In 1988, Barbara Ann Vargo went to work for Lincoln Brass Works Inc. in Detroit as an at-will employee. In 1993, Lincoln moved its sales office from Detroit to Nashville. Vargo moved and was an office manager and administrative assistant.
In 1997, Lincoln terminated three employees at the Nashville plant and gave them severance pay. In July 1998, Lincoln terminated another 21 employees, including Vargo, in a second reduction in force. Because of a cash crunch, none of the 21 received severance pay.
Vargo sued Lincoln asserting she was entitled to severance pay under the company's severance policy. The trial court awarded Vargo $15,262 in severance pay and interest and Lincoln appealed to the Court of Appeals of Tennessee. The court examined the company's 1996 severance policy, which stated that it was "designed to provide a period of income after termination to eligible employees." Under the policy "severance payments will be paid at the rate of one-half month's salary for each full year of employment, as of the termination date, with a maximum payment of six months (deductions made as required by law)." The policy also stated that Lincoln's management had "the sole discretion to determine eligibility for severance pay."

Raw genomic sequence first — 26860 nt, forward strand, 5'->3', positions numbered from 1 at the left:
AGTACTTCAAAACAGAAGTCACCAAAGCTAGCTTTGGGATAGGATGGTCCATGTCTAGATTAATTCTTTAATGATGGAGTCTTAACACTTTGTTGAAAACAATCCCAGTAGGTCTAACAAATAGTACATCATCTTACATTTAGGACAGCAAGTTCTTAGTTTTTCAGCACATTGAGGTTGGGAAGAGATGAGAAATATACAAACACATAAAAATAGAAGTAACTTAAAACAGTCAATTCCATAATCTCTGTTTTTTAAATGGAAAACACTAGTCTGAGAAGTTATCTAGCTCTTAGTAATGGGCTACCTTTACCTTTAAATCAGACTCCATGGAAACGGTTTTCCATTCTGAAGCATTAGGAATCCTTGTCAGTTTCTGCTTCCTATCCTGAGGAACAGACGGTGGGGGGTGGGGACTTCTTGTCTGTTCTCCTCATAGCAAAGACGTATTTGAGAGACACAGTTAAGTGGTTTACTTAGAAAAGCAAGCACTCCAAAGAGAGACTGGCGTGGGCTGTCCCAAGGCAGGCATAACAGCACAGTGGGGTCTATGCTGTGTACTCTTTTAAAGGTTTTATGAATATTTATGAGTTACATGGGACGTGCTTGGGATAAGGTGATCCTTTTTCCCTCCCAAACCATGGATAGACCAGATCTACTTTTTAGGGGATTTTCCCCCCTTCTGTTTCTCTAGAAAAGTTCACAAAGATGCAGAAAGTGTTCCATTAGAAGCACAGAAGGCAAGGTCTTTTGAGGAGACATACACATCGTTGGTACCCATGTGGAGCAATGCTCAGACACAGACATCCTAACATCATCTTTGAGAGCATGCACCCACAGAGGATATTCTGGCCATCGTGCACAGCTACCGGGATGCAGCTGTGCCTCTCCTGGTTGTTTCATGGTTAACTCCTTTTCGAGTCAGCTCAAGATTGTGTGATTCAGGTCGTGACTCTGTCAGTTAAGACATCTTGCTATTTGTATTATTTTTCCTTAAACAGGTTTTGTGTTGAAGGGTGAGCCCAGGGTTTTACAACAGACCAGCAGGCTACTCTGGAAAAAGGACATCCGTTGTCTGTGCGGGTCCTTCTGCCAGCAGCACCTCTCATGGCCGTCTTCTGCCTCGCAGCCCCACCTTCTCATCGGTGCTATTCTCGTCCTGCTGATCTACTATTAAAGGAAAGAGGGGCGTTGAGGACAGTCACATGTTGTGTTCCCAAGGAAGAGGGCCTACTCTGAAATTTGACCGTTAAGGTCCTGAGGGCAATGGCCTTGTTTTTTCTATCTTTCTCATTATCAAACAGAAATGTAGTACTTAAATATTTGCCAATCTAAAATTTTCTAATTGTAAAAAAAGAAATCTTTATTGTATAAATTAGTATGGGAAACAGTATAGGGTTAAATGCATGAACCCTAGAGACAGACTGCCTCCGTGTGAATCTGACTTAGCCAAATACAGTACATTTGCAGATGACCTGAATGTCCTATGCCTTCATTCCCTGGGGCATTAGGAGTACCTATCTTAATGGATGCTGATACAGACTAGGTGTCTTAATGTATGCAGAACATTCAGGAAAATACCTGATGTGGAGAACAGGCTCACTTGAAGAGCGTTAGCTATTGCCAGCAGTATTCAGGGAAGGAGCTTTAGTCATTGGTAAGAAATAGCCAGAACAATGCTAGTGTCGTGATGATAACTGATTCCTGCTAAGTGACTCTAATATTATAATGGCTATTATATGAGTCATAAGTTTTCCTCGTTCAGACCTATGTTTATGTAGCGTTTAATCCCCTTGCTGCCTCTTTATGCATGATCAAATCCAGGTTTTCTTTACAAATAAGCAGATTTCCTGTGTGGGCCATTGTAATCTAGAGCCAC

According to the appellate court, the phrase "severance payments will be paid" embodies an enforceable obligation to pay severance benefits to eligible employees. The court stated, "The discretion that Lincoln Brass Works retained in the Severance Policy did not involve determining whether or not to pay severance pay, but rather involved determining whether a particular employee was eligible to receive severance pay." Under the policy, an employee was not eligible for severance if he or she voluntarily terminated employment or was discharged for cause. Noting that Vargo had not quit or been fired for cause, the court ruled she "could reasonably rely on the company's promise of severance pay," and upheld the trial court's award in her favor.